Attractions sector on the rise
Licensing among tour operators and other attractions has increased rapidly in the last three years, concurrent with the increase in tourist visits, which has fuelled demand for entertainment and tours.
In the past three years, the number of licensed attractions has more than doubled from 32 to 77 - reflecting a growth of 43 or 134 per cent.
Within that period, Tourism Product Development Company (TPDCo) issued 29 new licensees to market entrants, including 11 last year.
Licences are renewed in three-year cycles, TPDCo said.
"We have been moving towards the development of more community-based enterprises, more home-stay enterprises and more unique types of attractions," said Julian Patrick, director of product development and community tourism. "The new attractions include those using culture and history as a pivot."
Executive Director of TPDCo Dr Andrew Spencer also told the Financial Gleaner that the types of attractions are now more diversified to include greater numbers of heritage products, boat tours and community experiences.
Minister of Tourism Edmund Bartlett says demand for attractions is being driven by Jamaica's tourism cycle, "which has really bloomed over the last three years, with last year being a record of 4.3 million visitors".
And, as of July of this year, Jamaica recorded 2.5 million visitors and US$1.6 billion in earnings for the sector. For this year's tourism data to July "We are well on track to surpassing three million visitors and to achieve four million again," Bartlett said.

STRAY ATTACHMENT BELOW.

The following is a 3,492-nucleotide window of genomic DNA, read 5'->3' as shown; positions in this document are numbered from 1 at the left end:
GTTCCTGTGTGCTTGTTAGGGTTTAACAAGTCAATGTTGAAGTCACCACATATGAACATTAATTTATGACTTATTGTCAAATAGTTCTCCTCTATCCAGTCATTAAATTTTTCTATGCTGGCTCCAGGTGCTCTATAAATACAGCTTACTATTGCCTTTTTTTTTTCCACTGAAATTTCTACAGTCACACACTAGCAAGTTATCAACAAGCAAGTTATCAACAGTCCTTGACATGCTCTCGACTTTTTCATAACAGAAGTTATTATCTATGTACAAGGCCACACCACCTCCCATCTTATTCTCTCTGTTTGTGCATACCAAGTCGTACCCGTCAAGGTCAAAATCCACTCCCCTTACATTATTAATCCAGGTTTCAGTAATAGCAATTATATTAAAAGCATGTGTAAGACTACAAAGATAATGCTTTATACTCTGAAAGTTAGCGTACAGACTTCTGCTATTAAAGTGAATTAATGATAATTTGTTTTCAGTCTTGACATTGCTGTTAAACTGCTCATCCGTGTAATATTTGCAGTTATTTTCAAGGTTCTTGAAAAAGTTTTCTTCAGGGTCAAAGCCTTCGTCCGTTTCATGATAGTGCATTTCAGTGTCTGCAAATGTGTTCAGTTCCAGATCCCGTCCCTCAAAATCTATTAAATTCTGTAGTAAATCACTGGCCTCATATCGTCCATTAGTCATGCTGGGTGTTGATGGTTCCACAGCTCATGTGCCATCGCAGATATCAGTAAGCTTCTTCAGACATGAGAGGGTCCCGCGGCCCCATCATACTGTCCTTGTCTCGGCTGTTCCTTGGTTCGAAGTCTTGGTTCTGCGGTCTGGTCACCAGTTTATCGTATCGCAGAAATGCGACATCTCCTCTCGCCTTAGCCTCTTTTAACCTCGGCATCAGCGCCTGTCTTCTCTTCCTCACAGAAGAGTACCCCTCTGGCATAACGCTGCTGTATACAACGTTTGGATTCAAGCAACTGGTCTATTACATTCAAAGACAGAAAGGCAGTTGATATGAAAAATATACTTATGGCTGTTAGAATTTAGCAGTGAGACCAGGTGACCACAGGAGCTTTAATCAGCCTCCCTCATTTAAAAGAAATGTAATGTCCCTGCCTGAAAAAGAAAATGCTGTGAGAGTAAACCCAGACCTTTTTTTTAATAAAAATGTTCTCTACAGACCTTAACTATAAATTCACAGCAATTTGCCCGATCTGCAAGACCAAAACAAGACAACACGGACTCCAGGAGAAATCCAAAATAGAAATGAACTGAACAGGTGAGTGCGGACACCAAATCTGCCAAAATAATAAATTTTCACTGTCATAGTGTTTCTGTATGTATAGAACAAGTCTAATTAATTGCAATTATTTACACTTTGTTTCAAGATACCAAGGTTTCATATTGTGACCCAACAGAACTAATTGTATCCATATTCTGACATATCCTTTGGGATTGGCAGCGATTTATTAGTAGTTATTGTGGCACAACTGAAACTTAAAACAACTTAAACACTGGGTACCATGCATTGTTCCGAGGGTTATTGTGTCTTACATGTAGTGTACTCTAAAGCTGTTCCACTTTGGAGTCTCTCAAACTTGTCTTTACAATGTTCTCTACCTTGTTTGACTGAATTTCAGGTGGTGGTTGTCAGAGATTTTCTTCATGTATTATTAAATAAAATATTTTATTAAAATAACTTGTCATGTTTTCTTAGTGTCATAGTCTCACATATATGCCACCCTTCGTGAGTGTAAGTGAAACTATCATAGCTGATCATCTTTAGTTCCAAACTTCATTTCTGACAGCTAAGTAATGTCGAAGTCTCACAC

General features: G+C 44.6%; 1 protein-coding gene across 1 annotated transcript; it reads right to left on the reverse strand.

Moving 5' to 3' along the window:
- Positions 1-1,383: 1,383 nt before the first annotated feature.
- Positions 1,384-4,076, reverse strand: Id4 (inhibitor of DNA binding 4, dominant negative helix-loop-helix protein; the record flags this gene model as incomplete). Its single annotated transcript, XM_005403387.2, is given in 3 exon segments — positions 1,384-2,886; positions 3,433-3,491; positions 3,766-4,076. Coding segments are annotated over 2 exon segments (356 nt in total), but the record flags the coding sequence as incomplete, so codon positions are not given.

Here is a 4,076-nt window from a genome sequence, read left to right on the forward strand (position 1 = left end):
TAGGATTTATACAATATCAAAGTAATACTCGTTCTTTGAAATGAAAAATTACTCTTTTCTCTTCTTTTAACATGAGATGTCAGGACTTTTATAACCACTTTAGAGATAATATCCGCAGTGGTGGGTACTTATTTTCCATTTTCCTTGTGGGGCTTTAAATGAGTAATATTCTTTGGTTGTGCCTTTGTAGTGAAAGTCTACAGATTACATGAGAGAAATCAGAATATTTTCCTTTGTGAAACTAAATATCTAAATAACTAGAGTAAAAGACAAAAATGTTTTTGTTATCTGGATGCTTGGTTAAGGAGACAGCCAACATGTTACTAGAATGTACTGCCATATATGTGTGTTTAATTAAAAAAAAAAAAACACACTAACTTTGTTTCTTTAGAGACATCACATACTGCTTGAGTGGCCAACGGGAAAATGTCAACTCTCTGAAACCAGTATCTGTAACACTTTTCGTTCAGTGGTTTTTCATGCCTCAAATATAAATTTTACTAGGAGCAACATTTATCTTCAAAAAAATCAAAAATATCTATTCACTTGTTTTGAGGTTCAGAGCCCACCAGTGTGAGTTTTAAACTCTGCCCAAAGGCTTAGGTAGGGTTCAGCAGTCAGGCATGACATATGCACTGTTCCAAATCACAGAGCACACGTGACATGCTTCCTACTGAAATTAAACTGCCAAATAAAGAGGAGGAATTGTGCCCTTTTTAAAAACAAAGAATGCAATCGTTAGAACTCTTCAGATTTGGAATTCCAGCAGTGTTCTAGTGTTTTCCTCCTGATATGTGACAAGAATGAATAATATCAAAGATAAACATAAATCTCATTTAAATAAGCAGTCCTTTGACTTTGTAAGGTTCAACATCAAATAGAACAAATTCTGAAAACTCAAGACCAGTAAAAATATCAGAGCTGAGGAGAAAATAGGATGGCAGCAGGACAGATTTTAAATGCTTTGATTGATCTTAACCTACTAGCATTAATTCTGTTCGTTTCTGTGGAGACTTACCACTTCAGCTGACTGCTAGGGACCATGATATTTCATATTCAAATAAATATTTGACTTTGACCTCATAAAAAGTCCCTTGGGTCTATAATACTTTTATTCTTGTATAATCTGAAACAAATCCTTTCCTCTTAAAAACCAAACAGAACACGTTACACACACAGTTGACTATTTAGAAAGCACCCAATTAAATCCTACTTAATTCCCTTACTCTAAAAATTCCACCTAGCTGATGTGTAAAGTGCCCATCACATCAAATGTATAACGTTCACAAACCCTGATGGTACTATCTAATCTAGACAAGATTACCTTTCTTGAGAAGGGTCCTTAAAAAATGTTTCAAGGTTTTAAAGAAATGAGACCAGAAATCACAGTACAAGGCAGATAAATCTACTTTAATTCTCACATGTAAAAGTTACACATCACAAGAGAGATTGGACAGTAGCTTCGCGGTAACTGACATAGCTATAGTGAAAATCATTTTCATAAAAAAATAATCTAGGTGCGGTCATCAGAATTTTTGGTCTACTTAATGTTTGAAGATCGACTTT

The most recent spending data show that 20 per cent of the monies spent by cruise passengers went to the attractions, an average of US$93.46 in fiscal 2017. Stopover visitors shelled out an average of US$149.42 to attractions, but that was only eight per cent of their overall spending on hospitality services.
$1-billion loan facility
Bartlett, meanwhile, is trying to push attractions operators to subscribe to a $1-billion loan facility on offer from the Tourism Enhancement Fund (TEF) through EXIM Bank. The bank has committed two-thirds of the funds to borrowers but is looking for takers for the remaining $350 million.
Tourism entities - even a gardening operation offering services to a hotel, as EXIM's Lenworth Tracey has said - can borrow up to $25 million at 4.5 per cent. The loan is repayable in five years.
Much of Jamaica's hotels are foreign owned - the product of foreign direct investment. But the attractions sector, Bartlett says, offers Jamaicans an opportunity to claim a piece of the lucrative industry. The TEF/EXIM loan, he added, offers the means through which attractions could finance growth of their businesses.
"The point which is important to consider is the whole business of retaining the dollar. The attractions sector is going to be even more important for local players, because this is where the creativity of Jamaicans and the values that we have, our entertainment and culture, gastronomy, and health services will be required," said Bartlett.
"It is a purposeful engagement. These are areas that local people can control," he added.